The southwestern United States has not experienced such a drought in 1,200 years
Southwestern North America has been experiencing a mega-drought since the year 2000. A recent study shows that 42% of this is due to man-made warming and that such extreme situations will only increase as the century progresses.
The southwestern part of North America has been experiencing low precipitation and aridity since 2000. These particularly dry conditions over the past 22 years are unprecedented since at least 1901. Those years were punctuated by an extreme drought between the summer of 2020 and the summer of 2021, forcing unprecedented restrictions on the use of the Colorado River. A new study, published in Nature on Monday, February 14, by research climate scientist A. Park Williams and colleagues, found that 42% of this mega-drought in southwestern North America is induced by anthropogenic climate change.
A dendrological approach to measuring soil moisture levels
For this study, teams of climate scientists from UCLA, Nasa, and Columbia University examined soil moisture levels through analysis of tree ring model data. Soil moisture is a particularly important factor as it impacts agricultural productivity and irrigation quantity, ecosystem productivity and well-being, but also forest fire activity and heat wave intensity.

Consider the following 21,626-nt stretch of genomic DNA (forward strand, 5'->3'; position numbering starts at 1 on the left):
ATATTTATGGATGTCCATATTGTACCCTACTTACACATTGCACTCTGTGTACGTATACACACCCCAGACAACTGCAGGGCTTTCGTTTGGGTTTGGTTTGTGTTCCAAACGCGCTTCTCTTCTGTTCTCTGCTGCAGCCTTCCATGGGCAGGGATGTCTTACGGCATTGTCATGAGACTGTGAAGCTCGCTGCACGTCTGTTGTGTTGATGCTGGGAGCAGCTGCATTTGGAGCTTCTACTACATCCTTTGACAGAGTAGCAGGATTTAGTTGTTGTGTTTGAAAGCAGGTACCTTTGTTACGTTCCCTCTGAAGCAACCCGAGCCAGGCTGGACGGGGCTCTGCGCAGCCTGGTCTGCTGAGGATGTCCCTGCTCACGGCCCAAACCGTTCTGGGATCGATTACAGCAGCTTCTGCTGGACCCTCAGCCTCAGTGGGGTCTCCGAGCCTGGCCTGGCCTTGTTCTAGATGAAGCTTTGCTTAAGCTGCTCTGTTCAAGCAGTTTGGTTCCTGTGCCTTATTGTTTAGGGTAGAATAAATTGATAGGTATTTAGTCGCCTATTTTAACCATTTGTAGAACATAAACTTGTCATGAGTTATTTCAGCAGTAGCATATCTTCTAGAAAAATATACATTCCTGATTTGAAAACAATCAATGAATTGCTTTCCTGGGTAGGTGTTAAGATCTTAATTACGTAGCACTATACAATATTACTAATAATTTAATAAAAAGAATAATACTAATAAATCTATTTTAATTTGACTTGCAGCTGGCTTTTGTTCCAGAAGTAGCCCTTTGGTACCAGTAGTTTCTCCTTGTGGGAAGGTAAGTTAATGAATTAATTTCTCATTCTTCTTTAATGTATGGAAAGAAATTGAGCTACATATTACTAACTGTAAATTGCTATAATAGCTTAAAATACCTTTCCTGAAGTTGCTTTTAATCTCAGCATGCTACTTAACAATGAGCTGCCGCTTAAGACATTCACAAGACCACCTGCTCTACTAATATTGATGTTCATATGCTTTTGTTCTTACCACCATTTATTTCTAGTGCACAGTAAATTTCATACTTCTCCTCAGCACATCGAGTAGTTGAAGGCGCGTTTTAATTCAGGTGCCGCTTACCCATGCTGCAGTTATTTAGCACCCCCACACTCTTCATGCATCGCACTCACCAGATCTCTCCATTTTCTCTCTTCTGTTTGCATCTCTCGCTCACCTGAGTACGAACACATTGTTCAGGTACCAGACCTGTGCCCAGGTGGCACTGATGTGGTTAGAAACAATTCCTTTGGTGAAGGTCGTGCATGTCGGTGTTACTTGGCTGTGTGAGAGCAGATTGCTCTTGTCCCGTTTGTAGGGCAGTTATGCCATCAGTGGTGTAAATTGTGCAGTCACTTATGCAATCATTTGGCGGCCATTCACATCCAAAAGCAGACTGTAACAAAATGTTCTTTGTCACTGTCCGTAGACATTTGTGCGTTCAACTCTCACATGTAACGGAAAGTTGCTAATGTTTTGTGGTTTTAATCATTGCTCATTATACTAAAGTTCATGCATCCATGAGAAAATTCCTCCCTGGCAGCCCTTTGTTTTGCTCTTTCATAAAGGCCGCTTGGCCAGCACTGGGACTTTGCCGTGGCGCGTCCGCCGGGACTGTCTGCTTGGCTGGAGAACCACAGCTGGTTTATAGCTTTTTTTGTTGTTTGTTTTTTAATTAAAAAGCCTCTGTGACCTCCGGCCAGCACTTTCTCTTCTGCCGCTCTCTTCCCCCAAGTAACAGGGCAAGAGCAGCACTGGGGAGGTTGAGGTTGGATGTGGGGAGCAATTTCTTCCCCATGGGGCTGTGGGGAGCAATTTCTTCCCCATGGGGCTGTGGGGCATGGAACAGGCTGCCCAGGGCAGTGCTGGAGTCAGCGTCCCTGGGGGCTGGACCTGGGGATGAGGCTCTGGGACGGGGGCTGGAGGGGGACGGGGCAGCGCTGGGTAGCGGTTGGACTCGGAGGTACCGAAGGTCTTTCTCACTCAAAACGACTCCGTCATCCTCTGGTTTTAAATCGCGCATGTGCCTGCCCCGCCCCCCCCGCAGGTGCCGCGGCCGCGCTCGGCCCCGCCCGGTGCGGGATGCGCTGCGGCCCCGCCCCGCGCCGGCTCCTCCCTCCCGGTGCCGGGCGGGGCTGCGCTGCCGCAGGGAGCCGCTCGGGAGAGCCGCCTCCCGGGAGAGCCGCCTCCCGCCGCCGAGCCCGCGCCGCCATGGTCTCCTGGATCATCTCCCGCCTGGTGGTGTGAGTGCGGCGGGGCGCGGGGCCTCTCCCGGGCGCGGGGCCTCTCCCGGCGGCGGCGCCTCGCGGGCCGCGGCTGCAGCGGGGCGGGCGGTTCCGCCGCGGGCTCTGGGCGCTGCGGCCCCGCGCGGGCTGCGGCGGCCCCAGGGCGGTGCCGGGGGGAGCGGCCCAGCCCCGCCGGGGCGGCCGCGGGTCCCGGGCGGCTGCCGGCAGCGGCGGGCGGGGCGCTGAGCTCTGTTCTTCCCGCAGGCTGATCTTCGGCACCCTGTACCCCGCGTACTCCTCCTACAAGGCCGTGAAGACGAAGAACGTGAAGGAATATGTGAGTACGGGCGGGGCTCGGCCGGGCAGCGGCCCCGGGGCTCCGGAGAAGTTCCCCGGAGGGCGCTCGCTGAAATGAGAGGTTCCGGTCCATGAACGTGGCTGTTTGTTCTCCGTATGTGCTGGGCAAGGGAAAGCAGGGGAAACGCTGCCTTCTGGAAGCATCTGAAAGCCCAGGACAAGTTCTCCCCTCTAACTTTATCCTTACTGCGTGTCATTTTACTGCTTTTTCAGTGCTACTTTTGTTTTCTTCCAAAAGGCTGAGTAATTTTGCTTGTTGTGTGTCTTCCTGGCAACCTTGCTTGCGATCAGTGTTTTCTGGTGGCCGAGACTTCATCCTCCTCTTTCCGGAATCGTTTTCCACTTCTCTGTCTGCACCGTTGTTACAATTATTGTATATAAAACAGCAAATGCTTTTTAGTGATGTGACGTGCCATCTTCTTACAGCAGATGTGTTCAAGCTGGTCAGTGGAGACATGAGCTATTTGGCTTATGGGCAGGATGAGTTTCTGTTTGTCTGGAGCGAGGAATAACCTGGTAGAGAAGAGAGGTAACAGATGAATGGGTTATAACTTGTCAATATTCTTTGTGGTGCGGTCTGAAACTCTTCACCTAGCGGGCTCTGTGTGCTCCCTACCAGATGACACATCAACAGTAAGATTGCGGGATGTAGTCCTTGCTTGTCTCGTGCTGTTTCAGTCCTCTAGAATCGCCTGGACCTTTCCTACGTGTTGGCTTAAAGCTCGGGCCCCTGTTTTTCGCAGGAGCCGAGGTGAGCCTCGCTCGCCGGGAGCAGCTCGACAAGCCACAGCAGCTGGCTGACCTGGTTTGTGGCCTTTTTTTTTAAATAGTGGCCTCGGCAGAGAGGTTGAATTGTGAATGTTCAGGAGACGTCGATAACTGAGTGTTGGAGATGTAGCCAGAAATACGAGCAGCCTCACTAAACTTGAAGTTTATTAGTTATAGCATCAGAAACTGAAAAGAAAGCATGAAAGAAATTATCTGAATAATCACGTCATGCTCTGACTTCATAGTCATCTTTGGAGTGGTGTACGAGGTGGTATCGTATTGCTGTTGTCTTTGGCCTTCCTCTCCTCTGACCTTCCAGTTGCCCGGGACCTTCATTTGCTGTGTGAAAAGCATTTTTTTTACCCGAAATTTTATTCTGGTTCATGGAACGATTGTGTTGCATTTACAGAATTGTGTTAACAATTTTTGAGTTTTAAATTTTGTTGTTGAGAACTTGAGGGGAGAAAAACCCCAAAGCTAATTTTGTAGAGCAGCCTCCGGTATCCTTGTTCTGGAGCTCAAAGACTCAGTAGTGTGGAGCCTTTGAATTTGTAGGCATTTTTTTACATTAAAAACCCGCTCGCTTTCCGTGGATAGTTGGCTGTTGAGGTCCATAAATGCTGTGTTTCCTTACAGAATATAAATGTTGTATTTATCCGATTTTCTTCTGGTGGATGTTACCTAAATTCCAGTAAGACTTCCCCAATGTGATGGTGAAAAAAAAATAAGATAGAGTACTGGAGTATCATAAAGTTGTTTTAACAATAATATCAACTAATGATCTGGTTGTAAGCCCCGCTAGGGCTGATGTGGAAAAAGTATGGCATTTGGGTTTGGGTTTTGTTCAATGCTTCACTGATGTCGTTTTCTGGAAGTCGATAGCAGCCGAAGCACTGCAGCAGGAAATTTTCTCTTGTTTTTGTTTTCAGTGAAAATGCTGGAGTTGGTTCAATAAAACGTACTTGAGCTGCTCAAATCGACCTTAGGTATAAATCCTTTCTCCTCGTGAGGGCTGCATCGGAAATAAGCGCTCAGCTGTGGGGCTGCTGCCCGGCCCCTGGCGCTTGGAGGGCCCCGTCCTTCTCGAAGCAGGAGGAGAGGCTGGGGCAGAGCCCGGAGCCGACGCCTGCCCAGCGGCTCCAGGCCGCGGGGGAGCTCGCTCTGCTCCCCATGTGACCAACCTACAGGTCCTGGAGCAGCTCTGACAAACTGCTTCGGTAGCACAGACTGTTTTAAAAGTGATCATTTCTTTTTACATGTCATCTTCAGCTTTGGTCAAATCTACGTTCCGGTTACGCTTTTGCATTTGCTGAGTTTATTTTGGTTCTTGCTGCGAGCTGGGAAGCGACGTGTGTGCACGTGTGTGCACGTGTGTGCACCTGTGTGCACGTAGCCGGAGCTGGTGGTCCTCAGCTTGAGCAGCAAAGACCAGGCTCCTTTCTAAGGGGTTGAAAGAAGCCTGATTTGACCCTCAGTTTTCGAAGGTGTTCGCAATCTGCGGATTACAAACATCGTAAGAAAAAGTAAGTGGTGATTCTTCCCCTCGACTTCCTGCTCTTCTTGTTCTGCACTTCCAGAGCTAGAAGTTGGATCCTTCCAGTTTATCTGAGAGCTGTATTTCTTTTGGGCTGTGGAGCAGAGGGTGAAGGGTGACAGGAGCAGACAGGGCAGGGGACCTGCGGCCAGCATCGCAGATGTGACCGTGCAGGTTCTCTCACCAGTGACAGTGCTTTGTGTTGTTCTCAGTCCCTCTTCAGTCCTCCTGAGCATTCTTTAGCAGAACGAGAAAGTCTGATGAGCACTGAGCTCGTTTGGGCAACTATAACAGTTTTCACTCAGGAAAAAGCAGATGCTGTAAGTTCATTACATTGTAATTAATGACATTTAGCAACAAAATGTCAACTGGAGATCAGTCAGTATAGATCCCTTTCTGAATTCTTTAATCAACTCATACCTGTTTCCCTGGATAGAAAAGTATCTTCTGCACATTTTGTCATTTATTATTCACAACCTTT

With this dendrological approach, scientists were able to observe that tree rings have a weak growth pattern, typical of dry periods. These observations are in agreement with the average precipitation between 2000 and 2021, which is 8.3% lower than the average between 1950 and 1999, contributing to a decrease in soil moisture and thus to an increase in drought.
Furthermore, when comparing with the infamous mega-droughts that occurred several times between the 800s and 1600s, scientists found that the one in our millennium was much more severe, ranking the last 22 years as the driest period in at least 1,200 years.
Drier decades ahead
Although there have been breaks in these episodes of abnormally dry conditions during these 22 years, aridity continues to dominate. The paper’s lead author, A. Park Williams, had conducted a similar study in 2018 and assumed that this long drought event might have ended in 2019 due to high precipitation in that year. However, the drought had resumed in 2020 and exceptionally intensified in 2021, indicating to climate scientists that it was far from over and that even drier decades would come. Indeed, the team of researchers showed that rising temperatures will increasingly increase the risk of long, severe conditions like this. In fact, they even show that, without anthropogenic climate change, the period 2000-2021 would not have seen even a single prolonged drought event like now.
In addition to the fact that they will increase during this century, these droughts are likely to spread geographically and appear on other continents. However, one of the authors, Jason E. Smerdon, remains optimistic because our knowledge of what is happening and what will happen gives us the ability to take action and anticipate these extreme periods so that they are less difficult to live through.